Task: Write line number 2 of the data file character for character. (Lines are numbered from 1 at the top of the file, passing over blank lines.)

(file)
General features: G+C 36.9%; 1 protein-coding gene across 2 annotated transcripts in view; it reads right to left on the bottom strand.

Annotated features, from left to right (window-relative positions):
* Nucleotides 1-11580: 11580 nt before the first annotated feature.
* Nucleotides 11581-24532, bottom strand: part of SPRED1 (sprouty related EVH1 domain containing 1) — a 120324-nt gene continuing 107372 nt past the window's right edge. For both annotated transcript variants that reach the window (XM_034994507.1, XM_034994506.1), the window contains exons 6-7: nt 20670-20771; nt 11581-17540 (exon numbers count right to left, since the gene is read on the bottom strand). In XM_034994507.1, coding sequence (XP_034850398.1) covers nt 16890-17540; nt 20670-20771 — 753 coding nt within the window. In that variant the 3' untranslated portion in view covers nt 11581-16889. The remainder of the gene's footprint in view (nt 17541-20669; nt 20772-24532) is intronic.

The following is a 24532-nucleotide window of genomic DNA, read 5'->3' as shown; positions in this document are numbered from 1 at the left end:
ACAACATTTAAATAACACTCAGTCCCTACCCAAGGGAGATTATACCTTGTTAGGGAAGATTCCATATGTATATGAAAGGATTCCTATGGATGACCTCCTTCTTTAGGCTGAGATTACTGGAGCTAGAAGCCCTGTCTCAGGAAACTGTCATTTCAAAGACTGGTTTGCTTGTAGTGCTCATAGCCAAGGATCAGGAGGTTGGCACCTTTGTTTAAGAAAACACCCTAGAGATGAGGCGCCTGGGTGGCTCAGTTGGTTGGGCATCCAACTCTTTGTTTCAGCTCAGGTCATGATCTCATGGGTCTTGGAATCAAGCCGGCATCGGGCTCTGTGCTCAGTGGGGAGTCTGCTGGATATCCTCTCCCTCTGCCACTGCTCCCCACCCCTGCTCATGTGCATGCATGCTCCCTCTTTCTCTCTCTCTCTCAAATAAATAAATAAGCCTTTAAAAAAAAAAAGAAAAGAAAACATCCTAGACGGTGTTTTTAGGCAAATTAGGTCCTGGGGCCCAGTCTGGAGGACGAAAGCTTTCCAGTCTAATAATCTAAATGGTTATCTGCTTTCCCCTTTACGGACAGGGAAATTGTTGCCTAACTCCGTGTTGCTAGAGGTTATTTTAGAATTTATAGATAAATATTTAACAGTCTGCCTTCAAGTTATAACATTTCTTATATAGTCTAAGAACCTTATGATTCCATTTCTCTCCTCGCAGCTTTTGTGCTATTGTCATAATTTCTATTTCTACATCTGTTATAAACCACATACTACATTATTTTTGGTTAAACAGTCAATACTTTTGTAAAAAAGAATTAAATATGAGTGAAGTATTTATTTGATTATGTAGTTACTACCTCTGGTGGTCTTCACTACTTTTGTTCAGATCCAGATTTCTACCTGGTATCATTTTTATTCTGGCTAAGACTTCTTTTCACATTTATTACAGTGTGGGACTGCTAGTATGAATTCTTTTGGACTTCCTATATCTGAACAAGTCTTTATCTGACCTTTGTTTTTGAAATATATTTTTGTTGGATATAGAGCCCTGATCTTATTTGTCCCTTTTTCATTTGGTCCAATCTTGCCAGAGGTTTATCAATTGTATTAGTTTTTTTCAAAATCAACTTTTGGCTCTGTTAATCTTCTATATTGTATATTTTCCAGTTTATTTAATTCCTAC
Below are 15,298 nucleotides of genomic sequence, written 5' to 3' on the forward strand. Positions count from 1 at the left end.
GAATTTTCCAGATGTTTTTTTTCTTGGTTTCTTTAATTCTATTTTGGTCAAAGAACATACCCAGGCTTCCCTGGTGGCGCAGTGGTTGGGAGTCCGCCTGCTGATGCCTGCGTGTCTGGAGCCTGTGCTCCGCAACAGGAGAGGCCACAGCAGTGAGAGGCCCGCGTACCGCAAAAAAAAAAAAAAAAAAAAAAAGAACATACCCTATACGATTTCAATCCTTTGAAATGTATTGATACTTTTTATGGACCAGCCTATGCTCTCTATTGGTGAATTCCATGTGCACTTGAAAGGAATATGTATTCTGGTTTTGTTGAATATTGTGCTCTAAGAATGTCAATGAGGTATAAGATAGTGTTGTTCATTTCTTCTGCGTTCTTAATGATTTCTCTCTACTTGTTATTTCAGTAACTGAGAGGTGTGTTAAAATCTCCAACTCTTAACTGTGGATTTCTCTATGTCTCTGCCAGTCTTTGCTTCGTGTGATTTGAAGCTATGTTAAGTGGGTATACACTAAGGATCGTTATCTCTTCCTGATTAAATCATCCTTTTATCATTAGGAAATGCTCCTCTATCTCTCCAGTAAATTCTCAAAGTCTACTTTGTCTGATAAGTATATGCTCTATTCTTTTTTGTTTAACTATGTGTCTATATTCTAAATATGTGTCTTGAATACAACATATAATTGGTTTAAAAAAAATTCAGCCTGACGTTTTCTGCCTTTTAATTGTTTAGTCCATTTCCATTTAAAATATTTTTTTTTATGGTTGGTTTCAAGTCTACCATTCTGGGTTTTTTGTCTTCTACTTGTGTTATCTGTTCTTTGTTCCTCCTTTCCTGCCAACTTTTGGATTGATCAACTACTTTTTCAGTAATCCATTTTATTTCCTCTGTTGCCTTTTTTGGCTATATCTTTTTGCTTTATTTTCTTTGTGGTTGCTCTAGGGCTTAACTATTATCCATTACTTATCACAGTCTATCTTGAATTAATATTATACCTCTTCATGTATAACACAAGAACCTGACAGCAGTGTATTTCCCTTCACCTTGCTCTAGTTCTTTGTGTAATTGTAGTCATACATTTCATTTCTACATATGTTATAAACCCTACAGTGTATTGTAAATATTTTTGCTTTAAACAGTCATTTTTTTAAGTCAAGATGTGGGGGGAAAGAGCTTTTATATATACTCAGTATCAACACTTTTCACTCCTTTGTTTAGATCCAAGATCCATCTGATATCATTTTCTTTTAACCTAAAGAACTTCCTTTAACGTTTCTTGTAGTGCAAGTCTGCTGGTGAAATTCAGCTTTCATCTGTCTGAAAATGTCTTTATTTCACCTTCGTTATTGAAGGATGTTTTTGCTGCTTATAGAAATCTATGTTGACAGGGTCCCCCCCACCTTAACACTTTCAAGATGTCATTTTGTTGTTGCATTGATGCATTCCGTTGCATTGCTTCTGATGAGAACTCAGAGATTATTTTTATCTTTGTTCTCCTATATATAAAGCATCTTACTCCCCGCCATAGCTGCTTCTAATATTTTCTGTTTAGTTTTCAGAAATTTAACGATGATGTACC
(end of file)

Annotated features, from left to right (window-relative positions):